Does your homeowners associations have a policy regarding holiday decorations?
Americans love to show their holiday spirit from flying flags on Independence Day, to spooky set-ups for Halloween and twinkling trees for the winter holidays. We put a great deal of time, effort and love into our displays. But when you live in a community with a homeowners association, your delightful decorations may be a nuisance to your neighbor.
Bright and noisy displays can quickly wear out their welcome and religious decorations could offend others. But you can still keep your holiday spirit while maintaining your community’s standards.
If You’re a Homeowner in an HOA
- Check to see if your HOA has a policy for holiday decorations. It may be in the Covenants and Restrictions, ARC Guidelines or Rules & Regulations.
- If you’re new to the association, you can also check with your neighbors to find out what’s allowed.
- Review your state’s laws as well. Sometimes state laws may override HOA rules.
- Can’t survive the holidays without stringing up some lights? Make a request to attend a board meeting and state your case. Bring a short proposal to modify HOA rules on decorations.
- Consider your neighbors and how your decorations may affect them.
If You’re a Board Member in Your HOA
- Be reasonable with your rules. The holidays are a time of joy – don’t squash it with heavy-handed rules. Regulations around noise-emitting or religious decorations may be all that’s needed. Or, consider including timelines on how long decorations can be displayed.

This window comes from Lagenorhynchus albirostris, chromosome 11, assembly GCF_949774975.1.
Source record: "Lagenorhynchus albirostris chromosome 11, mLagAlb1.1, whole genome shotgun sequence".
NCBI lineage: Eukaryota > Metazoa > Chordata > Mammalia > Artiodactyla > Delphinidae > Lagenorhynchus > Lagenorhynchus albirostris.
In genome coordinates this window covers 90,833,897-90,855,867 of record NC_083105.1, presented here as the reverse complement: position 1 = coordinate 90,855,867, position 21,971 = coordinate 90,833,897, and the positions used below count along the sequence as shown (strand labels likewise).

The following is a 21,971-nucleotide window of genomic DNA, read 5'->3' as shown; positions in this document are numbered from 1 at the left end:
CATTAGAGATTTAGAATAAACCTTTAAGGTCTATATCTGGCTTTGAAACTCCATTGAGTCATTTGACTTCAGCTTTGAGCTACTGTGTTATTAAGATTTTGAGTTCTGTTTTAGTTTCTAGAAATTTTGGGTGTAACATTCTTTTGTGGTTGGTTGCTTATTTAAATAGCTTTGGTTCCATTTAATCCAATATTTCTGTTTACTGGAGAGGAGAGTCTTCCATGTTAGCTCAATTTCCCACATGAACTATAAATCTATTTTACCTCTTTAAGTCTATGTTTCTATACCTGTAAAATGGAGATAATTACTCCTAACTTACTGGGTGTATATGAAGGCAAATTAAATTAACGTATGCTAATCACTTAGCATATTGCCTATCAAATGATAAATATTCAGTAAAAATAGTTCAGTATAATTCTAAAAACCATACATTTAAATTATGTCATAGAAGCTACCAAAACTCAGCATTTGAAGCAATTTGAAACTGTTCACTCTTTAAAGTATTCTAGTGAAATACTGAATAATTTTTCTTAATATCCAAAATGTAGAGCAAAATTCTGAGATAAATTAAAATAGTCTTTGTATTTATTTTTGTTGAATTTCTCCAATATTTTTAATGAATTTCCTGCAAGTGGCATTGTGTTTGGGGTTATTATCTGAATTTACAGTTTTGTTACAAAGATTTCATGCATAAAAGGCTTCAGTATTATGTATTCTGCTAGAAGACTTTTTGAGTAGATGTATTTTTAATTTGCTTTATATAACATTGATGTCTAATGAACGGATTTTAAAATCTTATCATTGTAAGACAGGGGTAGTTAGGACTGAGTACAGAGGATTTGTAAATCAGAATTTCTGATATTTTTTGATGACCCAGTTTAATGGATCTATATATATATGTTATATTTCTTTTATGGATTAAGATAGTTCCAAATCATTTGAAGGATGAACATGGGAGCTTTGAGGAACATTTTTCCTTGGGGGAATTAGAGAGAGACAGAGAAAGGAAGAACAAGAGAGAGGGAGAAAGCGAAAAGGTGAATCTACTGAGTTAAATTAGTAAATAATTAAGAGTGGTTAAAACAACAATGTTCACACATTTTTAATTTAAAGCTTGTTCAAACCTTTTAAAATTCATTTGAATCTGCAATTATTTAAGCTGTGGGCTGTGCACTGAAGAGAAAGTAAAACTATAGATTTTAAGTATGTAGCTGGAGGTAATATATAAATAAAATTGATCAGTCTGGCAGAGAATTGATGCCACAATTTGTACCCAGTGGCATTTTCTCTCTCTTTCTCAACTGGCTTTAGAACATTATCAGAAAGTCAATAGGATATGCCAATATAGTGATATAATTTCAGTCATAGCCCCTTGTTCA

- Remember that decorations which appear to favor one religion over another could face discrimination claims under the Fair Housing Act and other housing laws. If your HOA does want to decorate for the holidays be sure to display only general decorations in the common areas.
- Consider homeowner safety. Decorations that must be anchored to the ground could pose a tripping hazard.
Though it’s important for your association to retain its aesthetic integrity, always choose your battles wisely and in the spirit of the season. In many cases, you’ll find you’re better off smiling and enjoying the display in the spirit in which it was intended.